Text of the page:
If you did buy, buy from Amazon and get it for under $100.

    (To call it a patch does sound very much like trolling, since it implies that you expect NOBODY wants the new features, and are not just speaking about your own needs.)
  8. failsafe1 macrumors 6502a


    Jul 21, 2003
    That is a funny statement seeing as how none of us regular ole' Mac users know exactly what is in it. We have read about some of the features but not all of them. Bottom line if you feel something is overpriced the great part about the system is you don't have to buy it.
  9. suneohair macrumors 68020


    Aug 27, 2006
  10. luker thread starter macrumors newbie

    Feb 17, 2007
    Sorry if I offended everyone when I expressed my opinion, if I state that it's my opinion will you not declare me a troll?

    In my opinion whatever small fixes and upgrades it includes are worthy of a patch, and the "notable" upgrades and neat features it includes are admittedly a bit of a stretch to include in a patch, but maybe some sought of... $30 upgrade pack?[/inmyopinion]

    I would stick with Tiger but soon enough software will require 10.5.x and I'll be forced to spend quite a large amount of money for a reason that hardly justifies the cost.[/inmyopinion]

    I would "keep quiet" about it if this .. what do I call it aside from patch .. upgrade? if this upgrade didn't contain bootcamp. I might consider doing a full install of ubuntu on this macbook, though I have enjoyed the mac os and would like to leave it with its hardware.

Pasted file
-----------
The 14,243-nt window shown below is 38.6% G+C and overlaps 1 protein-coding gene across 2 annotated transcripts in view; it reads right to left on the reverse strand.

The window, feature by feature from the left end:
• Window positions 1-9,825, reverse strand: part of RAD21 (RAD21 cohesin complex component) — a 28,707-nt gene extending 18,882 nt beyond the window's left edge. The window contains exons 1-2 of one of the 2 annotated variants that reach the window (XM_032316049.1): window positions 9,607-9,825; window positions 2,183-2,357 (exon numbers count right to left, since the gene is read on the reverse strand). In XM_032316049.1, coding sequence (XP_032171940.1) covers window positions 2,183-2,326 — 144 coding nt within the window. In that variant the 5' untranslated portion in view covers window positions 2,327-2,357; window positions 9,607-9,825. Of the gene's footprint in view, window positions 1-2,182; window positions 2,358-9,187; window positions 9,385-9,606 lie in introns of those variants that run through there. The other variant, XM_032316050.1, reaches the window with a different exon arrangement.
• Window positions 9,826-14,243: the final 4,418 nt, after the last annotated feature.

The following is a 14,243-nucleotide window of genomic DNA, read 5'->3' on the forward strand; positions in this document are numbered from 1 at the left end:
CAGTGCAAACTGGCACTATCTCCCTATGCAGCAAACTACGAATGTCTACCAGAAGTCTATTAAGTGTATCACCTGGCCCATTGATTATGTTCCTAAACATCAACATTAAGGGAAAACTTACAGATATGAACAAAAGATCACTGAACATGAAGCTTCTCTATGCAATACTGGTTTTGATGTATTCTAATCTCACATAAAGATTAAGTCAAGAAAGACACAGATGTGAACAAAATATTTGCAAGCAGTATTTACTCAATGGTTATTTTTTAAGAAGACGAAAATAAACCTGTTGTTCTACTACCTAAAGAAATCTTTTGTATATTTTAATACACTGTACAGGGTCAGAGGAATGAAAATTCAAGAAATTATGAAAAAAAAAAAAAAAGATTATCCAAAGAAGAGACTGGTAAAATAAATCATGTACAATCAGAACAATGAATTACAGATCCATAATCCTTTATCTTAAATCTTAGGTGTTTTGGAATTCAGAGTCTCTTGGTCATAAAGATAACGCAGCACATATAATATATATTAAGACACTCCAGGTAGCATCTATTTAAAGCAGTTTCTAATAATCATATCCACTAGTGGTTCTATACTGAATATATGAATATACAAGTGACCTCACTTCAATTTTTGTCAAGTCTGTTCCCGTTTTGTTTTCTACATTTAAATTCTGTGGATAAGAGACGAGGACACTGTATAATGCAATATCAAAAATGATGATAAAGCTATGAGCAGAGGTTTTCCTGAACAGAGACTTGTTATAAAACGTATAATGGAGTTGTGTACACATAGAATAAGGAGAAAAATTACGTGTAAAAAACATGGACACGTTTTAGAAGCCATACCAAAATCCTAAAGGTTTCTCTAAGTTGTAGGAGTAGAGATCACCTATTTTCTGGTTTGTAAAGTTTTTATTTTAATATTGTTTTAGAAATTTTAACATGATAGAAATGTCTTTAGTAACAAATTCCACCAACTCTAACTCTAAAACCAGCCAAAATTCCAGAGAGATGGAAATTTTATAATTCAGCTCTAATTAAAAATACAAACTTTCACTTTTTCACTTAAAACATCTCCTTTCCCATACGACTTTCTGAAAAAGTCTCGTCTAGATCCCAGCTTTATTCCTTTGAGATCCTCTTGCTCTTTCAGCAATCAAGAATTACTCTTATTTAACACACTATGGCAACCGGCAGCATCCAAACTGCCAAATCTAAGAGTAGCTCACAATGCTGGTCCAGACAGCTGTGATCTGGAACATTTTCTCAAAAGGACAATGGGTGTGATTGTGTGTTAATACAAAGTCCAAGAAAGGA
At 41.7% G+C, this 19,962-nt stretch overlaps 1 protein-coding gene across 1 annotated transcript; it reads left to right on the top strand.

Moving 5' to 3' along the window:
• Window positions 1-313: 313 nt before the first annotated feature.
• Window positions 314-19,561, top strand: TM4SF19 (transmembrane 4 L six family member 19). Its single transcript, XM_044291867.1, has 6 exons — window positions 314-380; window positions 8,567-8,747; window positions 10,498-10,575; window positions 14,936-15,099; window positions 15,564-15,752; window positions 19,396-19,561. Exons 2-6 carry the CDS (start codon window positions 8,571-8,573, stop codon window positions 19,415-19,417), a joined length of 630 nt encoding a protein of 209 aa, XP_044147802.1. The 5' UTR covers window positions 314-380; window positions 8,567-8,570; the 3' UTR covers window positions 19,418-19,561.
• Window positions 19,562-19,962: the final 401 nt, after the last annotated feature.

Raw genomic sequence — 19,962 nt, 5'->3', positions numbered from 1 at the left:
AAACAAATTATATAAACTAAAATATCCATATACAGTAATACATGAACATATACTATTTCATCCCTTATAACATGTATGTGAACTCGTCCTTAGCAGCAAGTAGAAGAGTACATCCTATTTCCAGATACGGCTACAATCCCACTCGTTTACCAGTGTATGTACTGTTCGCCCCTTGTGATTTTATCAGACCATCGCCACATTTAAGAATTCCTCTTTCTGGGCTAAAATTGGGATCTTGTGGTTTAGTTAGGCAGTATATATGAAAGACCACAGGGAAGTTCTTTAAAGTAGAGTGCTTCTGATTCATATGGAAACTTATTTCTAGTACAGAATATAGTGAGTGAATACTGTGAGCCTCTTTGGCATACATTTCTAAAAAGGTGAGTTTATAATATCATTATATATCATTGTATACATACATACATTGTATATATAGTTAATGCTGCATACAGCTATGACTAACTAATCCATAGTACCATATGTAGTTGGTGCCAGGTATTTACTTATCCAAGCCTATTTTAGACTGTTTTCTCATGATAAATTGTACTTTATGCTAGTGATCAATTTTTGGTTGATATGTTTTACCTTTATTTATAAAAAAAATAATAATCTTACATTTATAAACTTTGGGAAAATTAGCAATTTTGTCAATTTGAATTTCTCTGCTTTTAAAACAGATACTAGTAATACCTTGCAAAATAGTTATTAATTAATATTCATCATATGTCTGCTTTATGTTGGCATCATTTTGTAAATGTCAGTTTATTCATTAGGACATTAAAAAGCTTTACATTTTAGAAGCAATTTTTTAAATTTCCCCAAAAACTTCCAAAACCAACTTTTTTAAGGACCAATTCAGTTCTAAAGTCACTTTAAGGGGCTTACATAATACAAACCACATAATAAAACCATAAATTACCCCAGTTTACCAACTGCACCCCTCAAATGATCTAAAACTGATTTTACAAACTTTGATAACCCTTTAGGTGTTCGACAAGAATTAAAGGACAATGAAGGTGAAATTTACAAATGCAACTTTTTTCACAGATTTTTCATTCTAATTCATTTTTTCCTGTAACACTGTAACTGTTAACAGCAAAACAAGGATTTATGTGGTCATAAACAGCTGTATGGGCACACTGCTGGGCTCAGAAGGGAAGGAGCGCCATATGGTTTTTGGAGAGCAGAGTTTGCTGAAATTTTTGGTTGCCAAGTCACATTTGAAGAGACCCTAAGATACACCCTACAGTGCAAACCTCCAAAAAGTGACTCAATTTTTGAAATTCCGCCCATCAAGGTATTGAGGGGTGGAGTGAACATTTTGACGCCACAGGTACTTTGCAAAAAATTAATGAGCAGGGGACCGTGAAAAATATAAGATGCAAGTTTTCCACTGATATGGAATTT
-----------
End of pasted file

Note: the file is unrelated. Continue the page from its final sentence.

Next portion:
I'm not trying to start a fire, I would just like to know why I should pay so much for what benefits me so little. Or advice on how to live without it. (ie. optional bootcamps if they exist; yes yes I am googling for it)
  11. oober_freak macrumors regular

    Apr 5, 2005
    Indian Ocean
    If you do not think that Leopard will be worth your money, then you can choose not to buy it. I mean a lot of people are still using Panther.
  12. failsafe1 macrumors 6502a


    Jul 21, 2003
    No offense taken. You are welcome to your opinion but expect others to share their opinion on yours. :D
  13. Chundles macrumors G4


    Jul 4, 2005
    Leopard includes not only the few new features shown to the public but a massive update to the underlying code incorporating many new technologies that allow for faster, better and more interesting software to run within OSX.

    You're only scratching the surface luker, if you sign up for a free online Apple Developer Connection membership you have access to a number of very informative videos and slides detailing many of the more technical underlying new features of Leopard.

    Trust me, this is more than just some "patch."
  14. 0007776 Suspended


    Jul 11, 2006